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Officials ordered to pull strings for graduates

[ 2009-05-18 13:23]     字号 [] [] []  
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An order for officials to pull strings to ensure jobs for graduates has sparked heated debate in an east coast city.

The personnel bureau in Weifang, Shandong province, ordered every official in the bureau to use their influence and connections to help at least three university graduates this year, Qilu Evening News reported.

Netizens doubted whether graduates from poor families would get priority for assistance. They are among the 60,000 graduates hunting for jobs in Weifang this year.

Zhang Zhengzhi, the deputy director of Weifang's personnel bureau, said the May 14 order is not compulsory and would give priority to poor students.

"Do the math - 60 officials can only help 180 graduates in our city," he said.

"We only want to set an example to promote employment rather than take care of all job hunters."

In the face of a gloomy employment crisis, a Chinese human resources expert yesterday warned that local governments should make more efforts to facilitate the transfer of information between graduates and enterprises.

"The rule may put pressure on officials, who might play tricks with some companies to provide temporary offers to graduates to enhance the employment rate," said Wu Yongping, deputy director of public policy and management institution under Tsinghua University.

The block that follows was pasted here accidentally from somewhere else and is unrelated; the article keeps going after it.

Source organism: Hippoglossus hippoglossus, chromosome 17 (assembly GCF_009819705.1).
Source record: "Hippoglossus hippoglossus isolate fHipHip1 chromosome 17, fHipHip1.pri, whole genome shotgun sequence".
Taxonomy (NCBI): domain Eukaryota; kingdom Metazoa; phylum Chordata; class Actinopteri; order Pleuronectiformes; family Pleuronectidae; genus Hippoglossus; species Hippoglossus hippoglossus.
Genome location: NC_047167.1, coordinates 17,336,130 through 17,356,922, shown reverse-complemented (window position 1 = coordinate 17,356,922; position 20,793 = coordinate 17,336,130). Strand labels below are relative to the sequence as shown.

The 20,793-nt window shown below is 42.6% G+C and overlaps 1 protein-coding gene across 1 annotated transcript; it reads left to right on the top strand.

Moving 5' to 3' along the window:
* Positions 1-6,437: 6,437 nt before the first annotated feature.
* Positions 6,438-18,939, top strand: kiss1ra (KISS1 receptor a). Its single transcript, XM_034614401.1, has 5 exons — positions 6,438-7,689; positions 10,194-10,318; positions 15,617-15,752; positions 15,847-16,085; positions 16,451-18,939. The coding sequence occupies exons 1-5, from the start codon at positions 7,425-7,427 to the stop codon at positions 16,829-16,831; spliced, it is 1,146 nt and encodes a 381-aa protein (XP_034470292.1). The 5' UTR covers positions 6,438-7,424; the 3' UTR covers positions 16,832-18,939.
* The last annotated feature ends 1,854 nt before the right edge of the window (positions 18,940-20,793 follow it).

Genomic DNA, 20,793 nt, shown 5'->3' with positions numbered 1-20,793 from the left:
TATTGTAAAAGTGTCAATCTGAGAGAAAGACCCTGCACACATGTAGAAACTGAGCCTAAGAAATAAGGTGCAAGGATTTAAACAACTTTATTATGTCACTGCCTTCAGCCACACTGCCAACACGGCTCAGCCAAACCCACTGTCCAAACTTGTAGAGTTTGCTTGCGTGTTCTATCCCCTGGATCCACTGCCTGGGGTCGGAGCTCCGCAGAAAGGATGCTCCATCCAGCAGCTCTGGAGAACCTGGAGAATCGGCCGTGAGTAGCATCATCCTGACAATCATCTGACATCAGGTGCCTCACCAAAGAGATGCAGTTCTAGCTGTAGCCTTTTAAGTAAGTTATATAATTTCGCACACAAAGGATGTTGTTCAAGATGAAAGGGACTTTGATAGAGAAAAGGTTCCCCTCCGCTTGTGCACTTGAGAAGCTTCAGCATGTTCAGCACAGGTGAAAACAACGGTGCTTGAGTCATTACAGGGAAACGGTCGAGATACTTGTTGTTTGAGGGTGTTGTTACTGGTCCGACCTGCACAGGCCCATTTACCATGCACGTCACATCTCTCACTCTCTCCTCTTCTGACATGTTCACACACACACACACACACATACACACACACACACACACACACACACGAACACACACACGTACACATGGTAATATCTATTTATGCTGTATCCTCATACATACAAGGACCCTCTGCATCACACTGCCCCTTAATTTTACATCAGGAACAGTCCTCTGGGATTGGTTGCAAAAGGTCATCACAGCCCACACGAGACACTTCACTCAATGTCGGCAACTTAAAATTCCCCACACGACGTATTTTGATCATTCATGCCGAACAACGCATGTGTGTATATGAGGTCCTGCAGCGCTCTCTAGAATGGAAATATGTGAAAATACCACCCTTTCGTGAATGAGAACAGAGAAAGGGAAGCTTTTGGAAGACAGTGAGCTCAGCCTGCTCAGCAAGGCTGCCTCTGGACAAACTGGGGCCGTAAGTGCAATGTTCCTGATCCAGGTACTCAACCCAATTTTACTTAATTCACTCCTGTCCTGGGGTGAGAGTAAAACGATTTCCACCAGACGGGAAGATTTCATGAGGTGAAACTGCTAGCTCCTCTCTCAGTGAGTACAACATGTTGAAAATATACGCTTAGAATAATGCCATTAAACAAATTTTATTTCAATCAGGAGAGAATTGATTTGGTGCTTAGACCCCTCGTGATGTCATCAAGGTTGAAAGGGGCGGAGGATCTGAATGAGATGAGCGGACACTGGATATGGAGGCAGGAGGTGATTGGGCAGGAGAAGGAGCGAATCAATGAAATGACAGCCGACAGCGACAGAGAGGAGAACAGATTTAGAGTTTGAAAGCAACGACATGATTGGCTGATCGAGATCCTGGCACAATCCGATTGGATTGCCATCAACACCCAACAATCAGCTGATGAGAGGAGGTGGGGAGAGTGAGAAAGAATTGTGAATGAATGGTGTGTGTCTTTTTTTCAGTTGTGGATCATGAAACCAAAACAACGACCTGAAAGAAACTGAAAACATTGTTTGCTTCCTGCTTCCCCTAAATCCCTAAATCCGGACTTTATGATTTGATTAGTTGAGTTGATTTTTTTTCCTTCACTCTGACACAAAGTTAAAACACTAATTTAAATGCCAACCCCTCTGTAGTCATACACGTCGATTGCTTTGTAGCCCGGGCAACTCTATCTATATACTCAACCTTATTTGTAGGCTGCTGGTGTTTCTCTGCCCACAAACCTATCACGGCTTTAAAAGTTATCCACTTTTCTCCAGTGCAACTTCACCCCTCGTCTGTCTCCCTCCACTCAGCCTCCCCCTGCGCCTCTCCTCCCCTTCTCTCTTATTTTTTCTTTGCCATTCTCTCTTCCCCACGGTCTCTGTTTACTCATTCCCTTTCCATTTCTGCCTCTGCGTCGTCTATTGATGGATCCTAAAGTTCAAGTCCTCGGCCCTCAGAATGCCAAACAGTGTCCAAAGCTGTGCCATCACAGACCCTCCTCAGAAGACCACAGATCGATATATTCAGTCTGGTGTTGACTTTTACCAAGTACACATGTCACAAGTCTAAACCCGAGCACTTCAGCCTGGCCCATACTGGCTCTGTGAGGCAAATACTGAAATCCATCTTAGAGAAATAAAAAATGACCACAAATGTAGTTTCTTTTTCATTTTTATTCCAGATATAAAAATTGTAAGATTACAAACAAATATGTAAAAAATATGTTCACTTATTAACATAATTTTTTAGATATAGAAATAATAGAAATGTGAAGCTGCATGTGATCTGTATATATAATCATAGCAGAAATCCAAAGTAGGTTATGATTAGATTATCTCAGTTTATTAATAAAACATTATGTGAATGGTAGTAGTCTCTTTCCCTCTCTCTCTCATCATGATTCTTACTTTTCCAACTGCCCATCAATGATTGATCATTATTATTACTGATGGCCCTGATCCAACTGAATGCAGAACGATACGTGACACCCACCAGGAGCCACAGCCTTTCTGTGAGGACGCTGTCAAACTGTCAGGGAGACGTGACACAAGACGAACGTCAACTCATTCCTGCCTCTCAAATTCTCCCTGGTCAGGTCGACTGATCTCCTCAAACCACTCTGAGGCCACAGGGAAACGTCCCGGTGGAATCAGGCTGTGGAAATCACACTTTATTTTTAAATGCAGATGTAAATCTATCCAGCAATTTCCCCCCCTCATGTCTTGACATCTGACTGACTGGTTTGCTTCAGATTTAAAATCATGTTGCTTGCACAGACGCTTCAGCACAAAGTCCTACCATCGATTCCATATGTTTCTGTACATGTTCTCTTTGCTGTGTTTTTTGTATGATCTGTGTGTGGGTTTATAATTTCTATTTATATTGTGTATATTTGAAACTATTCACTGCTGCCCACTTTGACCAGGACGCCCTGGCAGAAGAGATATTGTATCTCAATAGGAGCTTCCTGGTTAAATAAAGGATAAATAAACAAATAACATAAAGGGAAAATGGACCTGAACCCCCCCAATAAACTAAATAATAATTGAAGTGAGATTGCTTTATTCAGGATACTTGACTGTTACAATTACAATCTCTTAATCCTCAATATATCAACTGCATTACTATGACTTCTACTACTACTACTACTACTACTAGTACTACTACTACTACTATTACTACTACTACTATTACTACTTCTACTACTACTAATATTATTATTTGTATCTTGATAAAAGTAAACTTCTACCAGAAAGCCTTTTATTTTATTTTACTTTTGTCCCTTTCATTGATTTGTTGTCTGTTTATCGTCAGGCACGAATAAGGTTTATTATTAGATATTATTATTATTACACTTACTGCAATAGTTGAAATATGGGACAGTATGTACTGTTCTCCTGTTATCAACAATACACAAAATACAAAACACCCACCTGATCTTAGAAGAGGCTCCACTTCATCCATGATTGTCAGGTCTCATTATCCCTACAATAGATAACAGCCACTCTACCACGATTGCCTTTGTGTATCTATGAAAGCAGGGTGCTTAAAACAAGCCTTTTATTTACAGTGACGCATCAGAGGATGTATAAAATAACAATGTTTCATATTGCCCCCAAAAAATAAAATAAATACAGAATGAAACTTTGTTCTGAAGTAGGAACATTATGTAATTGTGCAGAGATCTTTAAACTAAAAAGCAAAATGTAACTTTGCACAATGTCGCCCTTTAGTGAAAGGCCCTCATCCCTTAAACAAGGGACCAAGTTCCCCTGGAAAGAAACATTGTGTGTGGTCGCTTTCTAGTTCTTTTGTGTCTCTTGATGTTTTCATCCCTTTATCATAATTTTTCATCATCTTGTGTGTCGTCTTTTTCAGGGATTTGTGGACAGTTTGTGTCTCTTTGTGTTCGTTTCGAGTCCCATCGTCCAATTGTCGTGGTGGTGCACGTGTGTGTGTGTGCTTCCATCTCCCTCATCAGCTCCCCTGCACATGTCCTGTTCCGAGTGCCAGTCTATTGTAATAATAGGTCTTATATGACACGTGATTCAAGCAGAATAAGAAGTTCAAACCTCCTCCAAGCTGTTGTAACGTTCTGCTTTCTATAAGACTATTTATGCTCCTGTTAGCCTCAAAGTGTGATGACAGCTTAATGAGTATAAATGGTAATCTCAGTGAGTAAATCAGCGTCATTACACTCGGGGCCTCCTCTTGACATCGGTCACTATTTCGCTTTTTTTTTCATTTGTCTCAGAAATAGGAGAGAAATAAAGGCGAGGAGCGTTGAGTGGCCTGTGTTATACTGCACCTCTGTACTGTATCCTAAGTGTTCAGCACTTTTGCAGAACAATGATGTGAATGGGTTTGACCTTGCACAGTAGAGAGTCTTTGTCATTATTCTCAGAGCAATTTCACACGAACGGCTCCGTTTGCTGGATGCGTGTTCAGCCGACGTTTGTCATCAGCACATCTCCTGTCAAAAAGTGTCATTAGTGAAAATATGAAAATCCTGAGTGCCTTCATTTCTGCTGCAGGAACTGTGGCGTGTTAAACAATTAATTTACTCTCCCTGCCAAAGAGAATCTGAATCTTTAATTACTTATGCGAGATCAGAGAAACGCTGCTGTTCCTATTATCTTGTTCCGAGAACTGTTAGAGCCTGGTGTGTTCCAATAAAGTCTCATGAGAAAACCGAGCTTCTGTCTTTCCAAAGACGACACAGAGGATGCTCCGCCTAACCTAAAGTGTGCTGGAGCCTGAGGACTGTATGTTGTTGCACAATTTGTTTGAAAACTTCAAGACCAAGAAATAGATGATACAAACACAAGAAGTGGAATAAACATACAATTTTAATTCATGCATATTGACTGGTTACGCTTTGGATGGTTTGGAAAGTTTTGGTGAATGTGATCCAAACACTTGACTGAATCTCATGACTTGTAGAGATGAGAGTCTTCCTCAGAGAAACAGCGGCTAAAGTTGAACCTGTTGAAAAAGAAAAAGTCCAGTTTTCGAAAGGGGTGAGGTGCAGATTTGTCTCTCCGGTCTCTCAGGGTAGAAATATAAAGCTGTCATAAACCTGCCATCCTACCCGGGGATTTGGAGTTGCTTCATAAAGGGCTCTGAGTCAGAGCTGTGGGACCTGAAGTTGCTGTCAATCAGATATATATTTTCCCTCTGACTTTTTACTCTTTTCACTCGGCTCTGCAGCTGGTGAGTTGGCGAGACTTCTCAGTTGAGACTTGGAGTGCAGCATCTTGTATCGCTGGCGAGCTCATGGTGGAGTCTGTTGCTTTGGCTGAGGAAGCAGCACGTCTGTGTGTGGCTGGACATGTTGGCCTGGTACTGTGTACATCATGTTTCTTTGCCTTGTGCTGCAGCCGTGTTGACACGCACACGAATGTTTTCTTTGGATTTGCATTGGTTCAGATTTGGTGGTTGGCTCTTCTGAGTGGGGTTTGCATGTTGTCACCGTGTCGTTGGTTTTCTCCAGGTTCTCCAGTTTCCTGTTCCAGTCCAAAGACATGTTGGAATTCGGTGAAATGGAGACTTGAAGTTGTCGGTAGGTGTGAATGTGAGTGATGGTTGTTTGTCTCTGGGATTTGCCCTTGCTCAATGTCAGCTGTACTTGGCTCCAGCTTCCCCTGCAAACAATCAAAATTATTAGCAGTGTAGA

"An official's duty should focus on organizing more employment fairs for students, and providing students' information to companies," he added.


1. How many graduates are looking for work in Weifang this year?

2. When was the order for officials to pull strings to ensure jobs for graduates handed out?

3. What should officials focus on instead of pulling strings for graduates, according to Wu Yongping?


1. 60,000.

2. May 14.

3. Organizing more employment fairs for students and providing students' information to companies.

(英语点津 Helen 编辑)

Officials ordered to pull strings for graduates

About the broadcaster:

Officials ordered to pull strings for graduates

Nancy Matos is a foreign expert at China Daily Website. Born and raised in Vancouver, Canada, Nancy is a graduate of the Broadcast Journalism and Media program at the British Columbia Institute of Technology. Her journalism career in broadcast and print has taken her around the world from New York to Portugal and now Beijing. Nancy is happy to make the move to China and join the China Daily team.